Tax industry experts and critics of current international efforts to curb tax evasion are sounding an alarm over a just-published OECD plan for determining which international financial centres are to be “black-listed” as non-cooperative jurisdictions.
Their concern has to do with the fact that the way the black-listing criteria have been drawn up seems – they say – to have been intentionally designed to let the US off the hook with respect to having to comply with the OECD’s own Common Reporting Standard.
The US is now one of the only major countries not to have signed up to implement the CRS – an OECD-backed system designed to facilitate the automatic exchange of tax-relevant financial information globally.
Officially the US argues that it has no need to participate in the CRS programme, as it has its own tax-information collecting scheme known as FATCA, which compels non-US financial institutions around the world to report to the US Internal Revenue Service on any accounts they have which are held by Americans.
As reported, however, critics have been arguing for months that FATCA is far less stringent than the CRS, paticularly when it comes to reporting back to other countries on accounts held by their citizens in US financial institutions. They argue that allowing the US to avoid being part of the CRS automatic information exchange network risks making a mockery of it, and could ultimately cause it to fail.
The OECD’s new three-step formula for for determining the criteria under which countries would be black-listed for being “non-cooperative” is contained in a 28-page report that it presented to a gathering of G20 finance ministers in Chengdu, China at the end of last week.
In the report, the OECD proposes that jurisdictions would be able to avoid being considered “non-cooperative jurisdictions with respect to tax transparency” if they met at least two of three criteria: if they enjoyed a “largely compliant” rating on international exchange of tax information, as determined by the OECD’s Global Forum; if they had made a “commitment to implement the OECD Common Reporting Standard by 2018; and/or if they had signed the OECD’s multi-lateral tax assistance convention (Multi-lateral Convention on Mutual Administrative Assistance in Tax Matters, or MCMAA).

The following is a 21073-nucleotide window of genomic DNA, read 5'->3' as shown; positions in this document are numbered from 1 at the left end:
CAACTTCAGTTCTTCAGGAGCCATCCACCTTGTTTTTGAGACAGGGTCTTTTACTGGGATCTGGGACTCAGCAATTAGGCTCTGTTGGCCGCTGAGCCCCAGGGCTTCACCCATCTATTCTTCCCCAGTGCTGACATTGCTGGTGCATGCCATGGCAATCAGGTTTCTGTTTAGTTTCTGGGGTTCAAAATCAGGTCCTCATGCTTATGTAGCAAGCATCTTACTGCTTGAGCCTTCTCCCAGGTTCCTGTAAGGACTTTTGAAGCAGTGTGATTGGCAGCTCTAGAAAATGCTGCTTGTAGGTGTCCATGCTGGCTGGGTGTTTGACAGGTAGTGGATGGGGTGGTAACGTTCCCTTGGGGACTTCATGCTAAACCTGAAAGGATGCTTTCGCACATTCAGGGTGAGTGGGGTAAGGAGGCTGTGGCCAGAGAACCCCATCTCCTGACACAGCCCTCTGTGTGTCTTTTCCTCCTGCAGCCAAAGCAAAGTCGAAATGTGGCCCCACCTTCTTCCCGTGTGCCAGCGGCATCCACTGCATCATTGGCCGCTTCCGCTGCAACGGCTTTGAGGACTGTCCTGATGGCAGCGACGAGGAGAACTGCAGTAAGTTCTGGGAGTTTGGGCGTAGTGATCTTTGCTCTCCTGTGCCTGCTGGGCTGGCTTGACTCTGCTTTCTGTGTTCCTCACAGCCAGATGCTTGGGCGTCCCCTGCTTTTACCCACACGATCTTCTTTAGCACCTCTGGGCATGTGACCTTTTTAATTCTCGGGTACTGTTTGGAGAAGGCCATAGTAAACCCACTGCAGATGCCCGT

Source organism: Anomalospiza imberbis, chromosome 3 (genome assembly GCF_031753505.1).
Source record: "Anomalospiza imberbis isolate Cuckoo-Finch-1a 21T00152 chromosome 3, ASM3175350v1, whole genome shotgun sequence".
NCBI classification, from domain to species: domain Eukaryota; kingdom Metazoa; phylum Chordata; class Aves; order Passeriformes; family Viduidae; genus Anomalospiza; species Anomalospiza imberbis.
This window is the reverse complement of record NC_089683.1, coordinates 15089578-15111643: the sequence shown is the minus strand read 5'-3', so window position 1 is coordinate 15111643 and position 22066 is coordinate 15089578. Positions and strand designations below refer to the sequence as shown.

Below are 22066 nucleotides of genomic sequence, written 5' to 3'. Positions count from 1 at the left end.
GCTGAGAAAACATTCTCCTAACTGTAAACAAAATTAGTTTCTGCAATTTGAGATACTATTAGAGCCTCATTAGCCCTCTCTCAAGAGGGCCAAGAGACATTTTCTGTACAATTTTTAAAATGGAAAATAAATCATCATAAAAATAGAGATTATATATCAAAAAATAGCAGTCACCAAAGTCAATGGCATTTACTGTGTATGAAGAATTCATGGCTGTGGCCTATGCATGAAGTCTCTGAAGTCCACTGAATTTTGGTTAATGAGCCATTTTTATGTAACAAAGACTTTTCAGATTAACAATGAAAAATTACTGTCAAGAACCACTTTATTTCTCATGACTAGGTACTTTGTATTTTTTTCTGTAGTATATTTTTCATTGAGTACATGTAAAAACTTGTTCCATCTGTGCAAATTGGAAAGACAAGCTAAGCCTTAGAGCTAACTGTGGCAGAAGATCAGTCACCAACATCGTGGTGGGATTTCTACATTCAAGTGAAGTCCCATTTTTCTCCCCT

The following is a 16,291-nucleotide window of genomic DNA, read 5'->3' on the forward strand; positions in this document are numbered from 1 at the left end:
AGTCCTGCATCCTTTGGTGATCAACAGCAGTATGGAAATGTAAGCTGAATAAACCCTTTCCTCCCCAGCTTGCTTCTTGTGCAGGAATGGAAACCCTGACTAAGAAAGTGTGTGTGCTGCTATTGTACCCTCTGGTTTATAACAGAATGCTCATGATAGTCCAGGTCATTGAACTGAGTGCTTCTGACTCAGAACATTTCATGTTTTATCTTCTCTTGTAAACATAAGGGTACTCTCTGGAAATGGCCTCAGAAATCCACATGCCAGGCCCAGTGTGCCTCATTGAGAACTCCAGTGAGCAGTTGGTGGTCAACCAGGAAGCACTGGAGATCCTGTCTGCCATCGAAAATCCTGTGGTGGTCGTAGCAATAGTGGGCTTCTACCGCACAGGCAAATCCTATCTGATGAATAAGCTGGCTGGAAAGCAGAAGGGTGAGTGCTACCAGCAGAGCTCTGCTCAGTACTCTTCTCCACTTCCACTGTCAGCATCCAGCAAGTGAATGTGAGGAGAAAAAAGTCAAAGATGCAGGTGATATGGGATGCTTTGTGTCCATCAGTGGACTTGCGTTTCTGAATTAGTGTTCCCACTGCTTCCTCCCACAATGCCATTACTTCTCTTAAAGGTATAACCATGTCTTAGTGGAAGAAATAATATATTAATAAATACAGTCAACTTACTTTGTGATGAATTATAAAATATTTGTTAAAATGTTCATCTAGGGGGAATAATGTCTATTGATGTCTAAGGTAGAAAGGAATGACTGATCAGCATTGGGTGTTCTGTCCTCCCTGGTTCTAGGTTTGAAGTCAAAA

STEP: ‘Growing concern’ seen
Among those sounding the alarm over the plan is the respected Society of Trust and Estate Practitioners. In a report on its website, it notes that there is “growing concern that the use of this formula will avoid blacklisting the US, despite the country’s failure to adopt the OECD’s Common Reporting Standard for automatic disclosure of bank account information”.
“The OECD’s report to the G20 appears to turn a blind eye to the fact that the FATCA system is less stringent than CRS, and relies on US undertakings to converge its reciprocal automatic disclosure regime towards CRS in due course,” the STEP report adds.
Also critical is the Tax Justice Network, a UK-based, anti-tax-avoidance campaign organisation.
In a report on its website which preceded the publication of the OECD’s final report by a few days, the TJN said that, based on the “first details” of the OECD’s proposals which had at that point been made public, “our analysis gives rise to grave concerns that the criteria are, in the same way as past attempts at blacklists, weak and ineffective”.
“The USA in particular is likely to escape blacklisting because of the peculiar nature of the criteria,” the TJN added.
Referring to the three criteria, it noted that “the first and most obvious escape route from the blacklist is that a country only needs to fulfil two out of these three criteria. A country can implement the “on request” standard, plus the MCMAA, yet shun the OECD’s much more comprehensive automatic information exchange project – and avoid being blacklisted.”
“The litmus test of the value of the new OECD criteria will rest with the treatment of [the] USA,” said TJN analyst Moran Harari.
“That only two of the three criteria must be met is a worrysome feature, and combined with the requirement that signature of the multilateral tax convention is enough, appears to be tailored to let the US wriggle through.
“The G20 summit have to make clear that ratification of the amended Convention and three criteria have to be part of the OECD’s listing approach.”
According to the OECD’s report to the G20 finance ministers, 83 countries and jurisdictions have thus far signed up to the CRS. As reported, one of them is Russia, which joined the club in May.
One of the reasons for concern that the US isn’t signing up to the CRS is because, as reported, it has come under attack recently for becoming one of the world’s newest tax havens, by virtue of favourable tax regimes offered in such states as Nevada, South Dakota and Wyoming, in addition to Delaware, which has long made a feature of its tax code for corporations registered there.
But as IRS commissioner John Koskinen was quoted as saying in March, the US can’t sign up to the CRS without the approval of Congress, which would be a time-consuming undertaking at the best of times, but with the US heading towards a presidential election in November, unlikely to be a priority until after a new president has been sworn in.